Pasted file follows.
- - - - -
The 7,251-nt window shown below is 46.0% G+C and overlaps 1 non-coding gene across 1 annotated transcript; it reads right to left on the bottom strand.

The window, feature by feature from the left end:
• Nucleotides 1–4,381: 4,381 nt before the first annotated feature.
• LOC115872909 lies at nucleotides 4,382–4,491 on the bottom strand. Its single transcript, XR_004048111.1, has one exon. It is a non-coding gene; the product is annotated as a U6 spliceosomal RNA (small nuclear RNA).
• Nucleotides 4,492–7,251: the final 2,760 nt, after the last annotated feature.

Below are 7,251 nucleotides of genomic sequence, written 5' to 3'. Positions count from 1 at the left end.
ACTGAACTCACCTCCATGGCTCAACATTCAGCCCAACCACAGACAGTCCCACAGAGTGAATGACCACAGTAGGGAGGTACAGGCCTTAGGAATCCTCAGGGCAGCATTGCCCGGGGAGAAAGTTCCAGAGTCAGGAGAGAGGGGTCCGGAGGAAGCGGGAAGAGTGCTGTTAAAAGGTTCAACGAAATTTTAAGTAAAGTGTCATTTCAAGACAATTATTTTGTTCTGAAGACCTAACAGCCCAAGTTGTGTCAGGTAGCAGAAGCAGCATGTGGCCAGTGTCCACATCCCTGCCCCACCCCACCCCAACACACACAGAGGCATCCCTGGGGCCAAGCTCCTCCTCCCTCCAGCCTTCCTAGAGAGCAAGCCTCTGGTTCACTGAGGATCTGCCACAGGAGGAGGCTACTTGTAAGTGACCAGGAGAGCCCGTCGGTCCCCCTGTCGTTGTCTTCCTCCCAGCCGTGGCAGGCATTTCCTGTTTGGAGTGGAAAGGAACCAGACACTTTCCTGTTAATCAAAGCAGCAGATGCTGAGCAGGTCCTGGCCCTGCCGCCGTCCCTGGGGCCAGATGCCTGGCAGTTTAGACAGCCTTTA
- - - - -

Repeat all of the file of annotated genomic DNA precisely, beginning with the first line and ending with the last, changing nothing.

The 7,251-nt window shown below is 46.0% G+C and overlaps 1 non-coding gene across 1 annotated transcript; it reads right to left on the bottom strand.

The window, feature by feature from the left end:
• Nucleotides 1–4,381: 4,381 nt before the first annotated feature.
• LOC115872909 lies at nucleotides 4,382–4,491 on the bottom strand. Its single transcript, XR_004048111.1, has one exon. It is a non-coding gene; the product is annotated as a U6 spliceosomal RNA (small nuclear RNA).
• Nucleotides 4,492–7,251: the final 2,760 nt, after the last annotated feature.

Below are 7,251 nucleotides of genomic sequence, written 5' to 3'. Positions count from 1 at the left end.
ACTGAACTCACCTCCATGGCTCAACATTCAGCCCAACCACAGACAGTCCCACAGAGTGAATGACCACAGTAGGGAGGTACAGGCCTTAGGAATCCTCAGGGCAGCATTGCCCGGGGAGAAAGTTCCAGAGTCAGGAGAGAGGGGTCCGGAGGAAGCGGGAAGAGTGCTGTTAAAAGGTTCAACGAAATTTTAAGTAAAGTGTCATTTCAAGACAATTATTTTGTTCTGAAGACCTAACAGCCCAAGTTGTGTCAGGTAGCAGAAGCAGCATGTGGCCAGTGTCCACATCCCTGCCCCACCCCACCCCAACACACACAGAGGCATCCCTGGGGCCAAGCTCCTCCTCCCTCCAGCCTTCCTAGAGAGCAAGCCTCTGGTTCACTGAGGATCTGCCACAGGAGGAGGCTACTTGTAAGTGACCAGGAGAGCCCGTCGGTCCCCCTGTCGTTGTCTTCCTCCCAGCCGTGGCAGGCATTTCCTGTTTGGAGTGGAAAGGAACCAGACACTTTCCTGTTAATCAAAGCAGCAGATGCTGAGCAGGTCCTGGCCCTGCCGCCGTCCCTGGGGCCAGATGCCTGGCAGTTTAGACAGCCTTTA